• My daughter knows my husband as Dad and only at around the age of five did I really explain the dynamics of our family. I told her that her Bio father just wasn’t ready to be a father, so God gave her a new one and so she doesn’t hate the man that left her but understands life is not a linear experience. She’s eight by the way and she is as amazing as she sounds in case you wondered.

  • When I became a Stepmum, I received no such praise, I received nothing but a stereotype on my forehead. I find it hard being a step mum, feels lonely, I get anxious and I often feel redundant as one.

  • . There are no real social standards to help you work out what is ok and not. I feel like I’m on guard because of the Evil Stepmum stereotype that has created a stigma and above it all I don’t feel like I can truly talk to friends or family because you just know they are thinking something negative or are getting ready to brush off what you are saying. I want to take a moment though to quickly list things that you really shouldn’t say to a Step-mum:

  • You knew what you were getting into (umm no, no I didn’t)

  • I couldn’t take on somebody else’s kids! (this annoys me so much because it’s made to sound like a burden when you mother children you didn’t birth plus, I haven’t taken on anything).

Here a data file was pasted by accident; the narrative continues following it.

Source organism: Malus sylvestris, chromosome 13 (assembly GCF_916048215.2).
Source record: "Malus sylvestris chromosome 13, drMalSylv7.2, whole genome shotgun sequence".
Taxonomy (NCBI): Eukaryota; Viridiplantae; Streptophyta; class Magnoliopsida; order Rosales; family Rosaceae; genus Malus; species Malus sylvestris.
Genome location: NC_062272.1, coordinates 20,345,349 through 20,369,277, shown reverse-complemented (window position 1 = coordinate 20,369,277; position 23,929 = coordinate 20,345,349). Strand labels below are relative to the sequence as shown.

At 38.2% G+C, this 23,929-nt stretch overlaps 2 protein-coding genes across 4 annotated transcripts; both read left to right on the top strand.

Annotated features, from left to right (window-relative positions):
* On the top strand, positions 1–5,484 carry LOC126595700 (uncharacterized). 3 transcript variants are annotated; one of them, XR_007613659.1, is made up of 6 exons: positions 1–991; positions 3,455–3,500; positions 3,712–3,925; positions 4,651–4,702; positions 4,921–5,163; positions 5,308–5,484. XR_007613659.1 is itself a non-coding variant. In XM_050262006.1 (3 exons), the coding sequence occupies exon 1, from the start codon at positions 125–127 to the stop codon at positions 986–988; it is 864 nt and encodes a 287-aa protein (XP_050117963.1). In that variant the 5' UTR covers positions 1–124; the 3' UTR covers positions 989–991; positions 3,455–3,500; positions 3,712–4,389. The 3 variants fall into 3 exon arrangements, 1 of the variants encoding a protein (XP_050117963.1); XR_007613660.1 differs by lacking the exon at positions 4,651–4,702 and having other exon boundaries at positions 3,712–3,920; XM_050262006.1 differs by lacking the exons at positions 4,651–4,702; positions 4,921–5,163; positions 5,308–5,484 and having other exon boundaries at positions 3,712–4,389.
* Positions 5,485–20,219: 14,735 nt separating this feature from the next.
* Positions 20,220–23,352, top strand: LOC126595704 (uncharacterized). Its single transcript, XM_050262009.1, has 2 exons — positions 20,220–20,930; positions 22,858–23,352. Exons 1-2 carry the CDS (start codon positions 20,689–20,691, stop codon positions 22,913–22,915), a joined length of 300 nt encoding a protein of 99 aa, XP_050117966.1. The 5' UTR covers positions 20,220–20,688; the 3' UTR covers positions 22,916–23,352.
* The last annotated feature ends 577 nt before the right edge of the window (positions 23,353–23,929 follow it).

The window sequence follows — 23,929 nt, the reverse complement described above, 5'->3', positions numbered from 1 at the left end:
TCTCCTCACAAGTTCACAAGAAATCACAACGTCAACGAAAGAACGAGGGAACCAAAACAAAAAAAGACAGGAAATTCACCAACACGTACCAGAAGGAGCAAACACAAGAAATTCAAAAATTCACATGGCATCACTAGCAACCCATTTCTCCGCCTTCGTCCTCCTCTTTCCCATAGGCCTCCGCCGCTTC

• That’s all drama! (I mean yes there is drama but its rude and untrue to summarise one’s lifestyle as such).

  • Any assumption you hate your step child(ren). (This is what makes it soooo hard to express when you are having bad days or feeling down)

  • I remember there was a period where I cried almost everyday because of the difficulties of “blending”. I felt like no one understood to the point there was no point of trying to explain and that made me cry even more. I felt like I couldn’t breathe and that there was so much out of my control. The idea of thinking this was now my life forever was making my head spin.

  • When becoming a Stepmum, I always banked that my success of being a good one would depend on my relationship with the children’s Mother. I was never able to understand how I could freely open my heart to a child whose mother didn’t know me, and I not know them. It never needed to be deep but enough that we could acknowledge each other or run questions by each other. So obviously looked to my husband to make those initial intros one of which happened with one but not with the other. 5 years on, I have zero relationship with the Birth mums.

    I found a way to form relationships with my Step-sons without knowing their mums, but I’d be a liar if I said it still didn’t trouble me.

  • When I did meet the boys, I was with my husband for about three months, sounds quick but at the stage of life that we were in we knew we were a sure thing. We all met at the park so that majorly took off the pressure and meant if all else failed we could play.